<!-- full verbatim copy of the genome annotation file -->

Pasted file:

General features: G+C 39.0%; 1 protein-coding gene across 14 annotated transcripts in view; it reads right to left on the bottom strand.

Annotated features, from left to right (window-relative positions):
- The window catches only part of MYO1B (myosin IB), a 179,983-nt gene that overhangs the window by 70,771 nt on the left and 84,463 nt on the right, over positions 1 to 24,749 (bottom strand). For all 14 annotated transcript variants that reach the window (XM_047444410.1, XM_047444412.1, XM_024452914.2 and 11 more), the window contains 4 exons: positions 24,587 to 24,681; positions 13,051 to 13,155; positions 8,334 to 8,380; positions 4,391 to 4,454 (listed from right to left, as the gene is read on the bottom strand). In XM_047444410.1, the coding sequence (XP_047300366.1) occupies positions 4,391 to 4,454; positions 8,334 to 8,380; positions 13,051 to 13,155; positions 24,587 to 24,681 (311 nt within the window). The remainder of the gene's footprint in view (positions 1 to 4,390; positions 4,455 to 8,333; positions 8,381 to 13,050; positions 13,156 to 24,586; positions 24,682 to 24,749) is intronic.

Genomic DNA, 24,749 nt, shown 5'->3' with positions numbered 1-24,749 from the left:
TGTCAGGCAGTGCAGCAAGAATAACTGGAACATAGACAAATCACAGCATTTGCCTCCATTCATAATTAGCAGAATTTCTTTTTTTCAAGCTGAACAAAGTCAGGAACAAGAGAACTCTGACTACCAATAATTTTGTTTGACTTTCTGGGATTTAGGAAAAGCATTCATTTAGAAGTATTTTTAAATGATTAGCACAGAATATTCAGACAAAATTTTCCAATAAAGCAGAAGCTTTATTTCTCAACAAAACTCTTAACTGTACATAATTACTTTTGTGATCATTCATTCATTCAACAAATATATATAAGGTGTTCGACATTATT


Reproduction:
General features: G+C 39.0%; 1 protein-coding gene across 14 annotated transcripts in view; it reads right to left on the bottom strand.

Annotated features, from left to right (window-relative positions):
- The window catches only part of MYO1B (myosin IB), a 179,983-nt gene that overhangs the window by 70,771 nt on the left and 84,463 nt on the right, over positions 1 to 24,749 (bottom strand). For all 14 annotated transcript variants that reach the window (XM_047444410.1, XM_047444412.1, XM_024452914.2 and 11 more), the window contains 4 exons: positions 24,587 to 24,681; positions 13,051 to 13,155; positions 8,334 to 8,380; positions 4,391 to 4,454 (listed from right to left, as the gene is read on the bottom strand). In XM_047444410.1, the coding sequence (XP_047300366.1) occupies positions 4,391 to 4,454; positions 8,334 to 8,380; positions 13,051 to 13,155; positions 24,587 to 24,681 (311 nt within the window). The remainder of the gene's footprint in view (positions 1 to 4,390; positions 4,455 to 8,333; positions 8,381 to 13,050; positions 13,156 to 24,586; positions 24,682 to 24,749) is intronic.

Genomic DNA, 24,749 nt, shown 5'->3' with positions numbered 1-24,749 from the left:
TGTCAGGCAGTGCAGCAAGAATAACTGGAACATAGACAAATCACAGCATTTGCCTCCATTCATAATTAGCAGAATTTCTTTTTTTCAAGCTGAACAAAGTCAGGAACAAGAGAACTCTGACTACCAATAATTTTGTTTGACTTTCTGGGATTTAGGAAAAGCATTCATTTAGAAGTATTTTTAAATGATTAGCACAGAATATTCAGACAAAATTTTCCAATAAAGCAGAAGCTTTATTTCTCAACAAAACTCTTAACTGTACATAATTACTTTTGTGATCATTCATTCATTCAACAAATATATATAAGGTGTTCGACATTATT